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Researchers in Ireland have shed some light on how a wide-ranging seabird tracks its prey. They showed how the species known as the Manx Shearwater searches for food in areas of ocean packed with plankton. These microscopic organisms give off a smell the seabirds can sense – and this may be key for ocean-faring species hunting for a moveable feast.

The team, who were based at University College Cork for the study, tracked dozens of birds over three years at colonies on High Island and Great Blasket Island off the coast of Galway and Kerry respectively. They deployed GPS tags on individual shearwaters to record their movements – the same satellite technology used by mobile phones to pinpoint your location.

Dr Adam Kane, now a lecturer at University College Dublin described the project, “Seabirds present a challenge to study because it’s often impossible to observe their behaviour directly owing to the huge distances they travel at sea. But by looking at their tracks we could see when the birds slowed down and turned more frequently indicating they’ve found a patch of the ocean where there may be prey.”

Co-author Enrico Pirotta said, “We predicted that the birds would start to forage in areas where there was lots of plankton because these organisms form the base of the food web and often coincide with the preferred prey of the birds, such as invertebrates and fish.”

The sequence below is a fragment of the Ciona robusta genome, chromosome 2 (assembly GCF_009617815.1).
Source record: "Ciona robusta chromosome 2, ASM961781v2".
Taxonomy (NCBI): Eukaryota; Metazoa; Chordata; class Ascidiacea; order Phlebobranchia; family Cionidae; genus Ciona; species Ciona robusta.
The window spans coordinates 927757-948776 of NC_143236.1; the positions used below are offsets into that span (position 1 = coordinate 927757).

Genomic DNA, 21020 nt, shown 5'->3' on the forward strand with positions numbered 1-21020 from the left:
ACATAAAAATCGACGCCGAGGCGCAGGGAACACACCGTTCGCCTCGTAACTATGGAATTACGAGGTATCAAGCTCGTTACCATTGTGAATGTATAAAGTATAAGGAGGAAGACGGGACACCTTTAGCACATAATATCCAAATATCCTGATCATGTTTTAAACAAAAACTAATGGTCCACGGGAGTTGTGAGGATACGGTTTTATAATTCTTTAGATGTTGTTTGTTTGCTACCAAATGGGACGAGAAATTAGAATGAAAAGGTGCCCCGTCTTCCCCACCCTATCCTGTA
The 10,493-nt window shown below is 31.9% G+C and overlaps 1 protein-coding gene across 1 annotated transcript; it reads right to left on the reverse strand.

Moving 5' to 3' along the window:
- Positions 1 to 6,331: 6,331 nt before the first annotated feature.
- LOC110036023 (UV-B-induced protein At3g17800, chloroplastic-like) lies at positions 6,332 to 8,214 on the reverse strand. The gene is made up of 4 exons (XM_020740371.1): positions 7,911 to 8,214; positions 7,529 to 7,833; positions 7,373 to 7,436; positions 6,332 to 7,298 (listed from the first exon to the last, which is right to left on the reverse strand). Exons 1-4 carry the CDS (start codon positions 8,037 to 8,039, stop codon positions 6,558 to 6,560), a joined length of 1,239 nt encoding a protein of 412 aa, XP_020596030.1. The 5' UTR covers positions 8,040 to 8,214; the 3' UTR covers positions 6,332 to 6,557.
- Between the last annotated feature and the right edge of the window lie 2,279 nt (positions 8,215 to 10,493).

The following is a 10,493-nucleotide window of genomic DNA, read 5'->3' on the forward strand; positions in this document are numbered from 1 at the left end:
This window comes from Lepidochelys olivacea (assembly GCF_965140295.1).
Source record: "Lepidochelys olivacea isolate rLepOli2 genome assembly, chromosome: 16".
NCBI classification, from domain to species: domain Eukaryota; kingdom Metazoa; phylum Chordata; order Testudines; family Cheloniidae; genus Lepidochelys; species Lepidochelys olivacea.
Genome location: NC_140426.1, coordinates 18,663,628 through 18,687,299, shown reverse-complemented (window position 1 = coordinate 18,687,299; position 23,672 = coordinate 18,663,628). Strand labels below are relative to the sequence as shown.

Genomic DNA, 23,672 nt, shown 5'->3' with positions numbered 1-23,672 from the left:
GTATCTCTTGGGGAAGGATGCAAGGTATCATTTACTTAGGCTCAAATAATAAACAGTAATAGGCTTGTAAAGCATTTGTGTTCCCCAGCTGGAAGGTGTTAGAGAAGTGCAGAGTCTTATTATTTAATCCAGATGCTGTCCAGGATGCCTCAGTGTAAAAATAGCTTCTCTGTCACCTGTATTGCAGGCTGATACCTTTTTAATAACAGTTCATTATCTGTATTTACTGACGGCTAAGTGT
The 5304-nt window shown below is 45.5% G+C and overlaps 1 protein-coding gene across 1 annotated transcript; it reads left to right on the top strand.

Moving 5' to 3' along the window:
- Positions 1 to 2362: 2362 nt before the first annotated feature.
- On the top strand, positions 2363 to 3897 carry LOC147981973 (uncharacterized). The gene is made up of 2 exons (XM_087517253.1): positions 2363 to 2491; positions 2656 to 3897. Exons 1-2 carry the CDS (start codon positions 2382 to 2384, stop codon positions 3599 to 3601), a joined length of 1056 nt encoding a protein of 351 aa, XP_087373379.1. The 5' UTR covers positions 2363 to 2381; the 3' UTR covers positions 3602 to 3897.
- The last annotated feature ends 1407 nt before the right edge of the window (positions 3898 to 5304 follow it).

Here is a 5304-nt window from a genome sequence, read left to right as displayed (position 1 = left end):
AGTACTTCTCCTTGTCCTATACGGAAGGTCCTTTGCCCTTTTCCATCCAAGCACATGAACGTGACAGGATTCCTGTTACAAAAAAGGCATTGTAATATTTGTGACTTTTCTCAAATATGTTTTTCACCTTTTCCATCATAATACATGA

The Shearwaters breed underground on isolated colonies off the coast of Ireland and come from a larger group of birds known as the tubenoses; a group known to have a keen sense of smell. Previous work demonstrated how tubenoses respond to the smell given off by plankton, a helpful adaptation to finding food that lives out of sight beneath the ocean surface.

The group’s predictions were borne out such that birds from both colonies switched to a foraging behaviour where plankton was concentrated. “That both colonies exhibited this pattern gives us extra confidence in our findings,” said Prof. John Quinn of University College Cork. He added, “This is an important discovery because in conservation we need to know why species occur where they do if we are to develop effective protection for them.”

The findings are published in the journal Marine Ecology Progress Series.


Photo: Manx Shearwater on land (Credit: Martin Reith)